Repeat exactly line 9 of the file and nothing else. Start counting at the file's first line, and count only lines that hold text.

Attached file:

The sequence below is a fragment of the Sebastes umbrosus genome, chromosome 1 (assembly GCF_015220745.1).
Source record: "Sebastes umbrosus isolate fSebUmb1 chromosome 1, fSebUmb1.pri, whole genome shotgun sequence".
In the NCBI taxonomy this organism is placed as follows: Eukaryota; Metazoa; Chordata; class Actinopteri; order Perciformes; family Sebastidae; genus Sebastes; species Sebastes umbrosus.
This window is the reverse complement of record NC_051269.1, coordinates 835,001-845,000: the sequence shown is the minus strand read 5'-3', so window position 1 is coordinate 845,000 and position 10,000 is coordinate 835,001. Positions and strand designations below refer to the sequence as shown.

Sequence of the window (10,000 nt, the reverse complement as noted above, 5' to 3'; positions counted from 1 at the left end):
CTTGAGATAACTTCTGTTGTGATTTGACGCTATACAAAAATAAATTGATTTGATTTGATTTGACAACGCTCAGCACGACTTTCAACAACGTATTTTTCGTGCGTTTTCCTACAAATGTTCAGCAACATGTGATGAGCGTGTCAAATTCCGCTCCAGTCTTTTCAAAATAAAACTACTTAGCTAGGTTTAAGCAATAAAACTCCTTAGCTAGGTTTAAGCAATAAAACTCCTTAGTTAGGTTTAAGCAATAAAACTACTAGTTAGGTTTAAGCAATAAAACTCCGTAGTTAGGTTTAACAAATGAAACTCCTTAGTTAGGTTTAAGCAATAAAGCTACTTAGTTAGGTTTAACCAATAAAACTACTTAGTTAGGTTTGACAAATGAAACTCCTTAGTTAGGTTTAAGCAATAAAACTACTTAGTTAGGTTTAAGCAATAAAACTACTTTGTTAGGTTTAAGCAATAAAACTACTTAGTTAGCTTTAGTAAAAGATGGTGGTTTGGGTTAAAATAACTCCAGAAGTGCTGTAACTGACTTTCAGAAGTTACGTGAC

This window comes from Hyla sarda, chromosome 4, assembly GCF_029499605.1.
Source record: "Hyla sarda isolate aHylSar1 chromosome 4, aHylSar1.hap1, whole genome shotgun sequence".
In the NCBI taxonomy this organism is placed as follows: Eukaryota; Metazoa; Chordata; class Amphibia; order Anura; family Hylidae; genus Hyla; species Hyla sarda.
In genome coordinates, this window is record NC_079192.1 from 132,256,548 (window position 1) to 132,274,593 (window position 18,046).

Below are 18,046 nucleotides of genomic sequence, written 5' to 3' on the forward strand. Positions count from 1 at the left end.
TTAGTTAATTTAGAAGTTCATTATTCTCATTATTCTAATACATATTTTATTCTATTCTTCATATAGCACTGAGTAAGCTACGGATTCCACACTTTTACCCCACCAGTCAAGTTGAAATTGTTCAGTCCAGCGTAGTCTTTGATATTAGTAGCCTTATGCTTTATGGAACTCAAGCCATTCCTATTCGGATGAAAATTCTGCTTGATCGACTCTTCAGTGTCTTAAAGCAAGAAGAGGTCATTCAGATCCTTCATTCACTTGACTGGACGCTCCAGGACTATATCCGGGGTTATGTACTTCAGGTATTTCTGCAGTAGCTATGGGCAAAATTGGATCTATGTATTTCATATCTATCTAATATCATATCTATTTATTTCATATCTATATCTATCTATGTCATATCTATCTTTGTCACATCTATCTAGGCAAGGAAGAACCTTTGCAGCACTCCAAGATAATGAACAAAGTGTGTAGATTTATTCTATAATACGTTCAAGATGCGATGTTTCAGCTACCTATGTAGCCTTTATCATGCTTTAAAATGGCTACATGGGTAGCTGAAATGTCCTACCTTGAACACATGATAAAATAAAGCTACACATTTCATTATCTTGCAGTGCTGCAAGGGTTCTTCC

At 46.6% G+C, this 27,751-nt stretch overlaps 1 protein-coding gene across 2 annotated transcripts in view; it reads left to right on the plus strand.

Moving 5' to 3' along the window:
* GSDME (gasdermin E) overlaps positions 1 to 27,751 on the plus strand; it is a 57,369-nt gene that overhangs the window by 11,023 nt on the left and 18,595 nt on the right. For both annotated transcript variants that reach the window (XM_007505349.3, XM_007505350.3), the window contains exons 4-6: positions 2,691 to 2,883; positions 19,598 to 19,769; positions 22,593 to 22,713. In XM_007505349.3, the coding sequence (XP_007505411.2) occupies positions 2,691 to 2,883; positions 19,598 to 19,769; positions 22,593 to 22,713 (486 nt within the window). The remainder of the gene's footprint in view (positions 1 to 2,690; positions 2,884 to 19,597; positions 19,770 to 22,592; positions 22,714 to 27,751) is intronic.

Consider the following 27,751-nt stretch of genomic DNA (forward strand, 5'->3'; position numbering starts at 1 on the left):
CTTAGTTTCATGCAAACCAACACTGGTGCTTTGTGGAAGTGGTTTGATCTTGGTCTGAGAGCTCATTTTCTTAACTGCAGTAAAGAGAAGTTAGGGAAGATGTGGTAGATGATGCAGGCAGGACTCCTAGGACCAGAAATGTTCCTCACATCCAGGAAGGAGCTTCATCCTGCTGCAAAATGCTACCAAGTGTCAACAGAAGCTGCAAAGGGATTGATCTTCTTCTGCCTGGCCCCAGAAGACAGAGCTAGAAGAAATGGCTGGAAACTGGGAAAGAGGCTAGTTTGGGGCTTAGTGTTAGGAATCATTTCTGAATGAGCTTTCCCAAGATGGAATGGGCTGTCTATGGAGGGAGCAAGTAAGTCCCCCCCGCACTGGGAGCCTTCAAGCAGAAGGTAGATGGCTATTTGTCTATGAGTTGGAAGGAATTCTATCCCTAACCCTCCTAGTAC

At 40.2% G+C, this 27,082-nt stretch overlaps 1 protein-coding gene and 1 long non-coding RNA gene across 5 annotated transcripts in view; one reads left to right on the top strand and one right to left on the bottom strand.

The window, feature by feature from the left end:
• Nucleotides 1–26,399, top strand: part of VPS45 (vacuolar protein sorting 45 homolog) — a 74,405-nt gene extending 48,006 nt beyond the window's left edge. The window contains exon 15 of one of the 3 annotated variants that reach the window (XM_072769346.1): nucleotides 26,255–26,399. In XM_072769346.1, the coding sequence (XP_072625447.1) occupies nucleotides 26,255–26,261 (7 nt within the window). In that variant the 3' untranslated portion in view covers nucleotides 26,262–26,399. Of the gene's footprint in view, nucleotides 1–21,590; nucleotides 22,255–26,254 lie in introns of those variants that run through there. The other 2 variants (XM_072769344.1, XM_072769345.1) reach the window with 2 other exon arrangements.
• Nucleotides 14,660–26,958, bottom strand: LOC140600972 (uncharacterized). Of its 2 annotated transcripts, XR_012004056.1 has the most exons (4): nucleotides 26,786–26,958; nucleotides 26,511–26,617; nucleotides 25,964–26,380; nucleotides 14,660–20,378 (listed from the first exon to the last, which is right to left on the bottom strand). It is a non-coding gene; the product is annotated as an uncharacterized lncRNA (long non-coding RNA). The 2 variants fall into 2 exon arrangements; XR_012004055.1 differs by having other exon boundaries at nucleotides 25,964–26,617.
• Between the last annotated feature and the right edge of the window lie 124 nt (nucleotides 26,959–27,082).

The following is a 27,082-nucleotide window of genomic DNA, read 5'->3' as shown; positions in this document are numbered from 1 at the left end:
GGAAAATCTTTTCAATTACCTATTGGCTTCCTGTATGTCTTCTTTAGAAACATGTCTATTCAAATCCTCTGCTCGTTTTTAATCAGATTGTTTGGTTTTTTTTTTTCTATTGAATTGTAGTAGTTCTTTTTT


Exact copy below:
In the NCBI taxonomy this organism is placed as follows: Eukaryota; Metazoa; Chordata; class Amphibia; order Anura; family Hylidae; genus Hyla; species Hyla sarda.